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CAN bus

Controller Area Network (CAN or CAN bus) is a vehicle bus standard designed to allow microcontrollers and devices to communicate with each other within a vehicle without a host computer.

CAN is a message-based protocol, designed specifically for automotive applications but now also used in other areas such as industrial automation and medical equipment.

Bit rates up to 1 Mbit/s are possible at network lengths below 40 m. Decreasing the bit rate allows longer network distances (e.g., 500 m at 125 kbit/s).

The CAN data link layer protocol is standardized in ISO 11898-1 (2003).[4] This standard describes mainly the data link layer (composed of the logical link control (LLC) sublayer and the media access control (MAC) sublayer) and some aspects of the physical layer of the OSI reference model. All the other protocol layers are the network designer's choice.


On-Board Diagnostics, or OBD, in an automotive context, is a generic term referring to a vehicle's self-diagnostic and reporting capability. OBD systems give the vehicle owner or a repair technician access to state of health information for various vehicle sub-systems. The amount of diagnostic information available via OBD has varied widely since the introduction in the early 1980s of on-board vehicle computers, which made OBD possible. Early instances of OBD would simply illuminate a malfunction indicator light, or MIL, if a problem was detected—but would not provide any information as to the nature of the problem. Modern OBD implementations use a standardized digital communications port to provide real-time data in addition to a standardized series of diagnostic trouble codes, or DTCs, which allow one to rapidly identify and remedy malfunctions within the vehicle.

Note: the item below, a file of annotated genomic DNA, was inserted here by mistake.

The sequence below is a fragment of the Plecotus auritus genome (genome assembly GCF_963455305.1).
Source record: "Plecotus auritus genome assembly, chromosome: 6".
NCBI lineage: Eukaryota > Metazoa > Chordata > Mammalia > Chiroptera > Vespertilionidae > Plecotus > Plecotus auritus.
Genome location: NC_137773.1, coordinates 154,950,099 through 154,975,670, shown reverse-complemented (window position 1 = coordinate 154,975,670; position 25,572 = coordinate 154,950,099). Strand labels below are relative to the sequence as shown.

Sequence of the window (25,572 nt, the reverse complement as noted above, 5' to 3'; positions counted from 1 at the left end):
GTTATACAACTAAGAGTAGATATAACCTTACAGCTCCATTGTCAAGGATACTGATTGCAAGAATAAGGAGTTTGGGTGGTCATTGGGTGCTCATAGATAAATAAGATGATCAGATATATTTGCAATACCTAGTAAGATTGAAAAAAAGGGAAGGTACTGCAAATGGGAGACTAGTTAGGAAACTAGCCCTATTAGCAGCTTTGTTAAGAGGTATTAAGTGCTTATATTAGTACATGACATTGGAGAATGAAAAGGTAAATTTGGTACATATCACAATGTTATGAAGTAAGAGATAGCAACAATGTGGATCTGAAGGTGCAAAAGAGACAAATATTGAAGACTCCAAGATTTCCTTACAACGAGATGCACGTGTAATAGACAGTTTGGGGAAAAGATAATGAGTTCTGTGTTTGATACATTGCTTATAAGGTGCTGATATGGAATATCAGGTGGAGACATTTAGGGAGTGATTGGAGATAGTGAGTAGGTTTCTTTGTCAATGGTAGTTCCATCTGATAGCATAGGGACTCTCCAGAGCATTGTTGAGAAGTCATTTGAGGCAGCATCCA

Electronic control unit

In automotive electronics, electronic control unit (ECU) is a generic term for any embedded system that controls one or more of the electrical systems or subsystems in a motor vehicle.

Types of ECU include

  • Electronic/Engine Control Module (ECM)
  • Powertrain Control Module (PCM)
  • Transmission Control Module (TCM)
  • Brake Control Module (BCM or EBCM)
  • Central Control Module (CCM)
  • Central Timing Module (CTM)
  • General Electronic Module (GEM)
  • Body Control Module (BCM)
  • Suspension Control Module (SCM)

control unit, or control module. Taken together, these systems are sometimes referred to as the car's computer. (Technically there is no single computer but multiple ones.) Sometimes one assembly incorporates several of the individual control modules (PCM is often both engine and transmission)

Some modern motor vehicles have up to 80 ECUs. Embedded software in ECUs continue to increase in line count, complexity, and sophistication. Managing the increasing complexity and number of ECUs in a vehicle has become a key challenge for original equipment manufacturers (OEMs).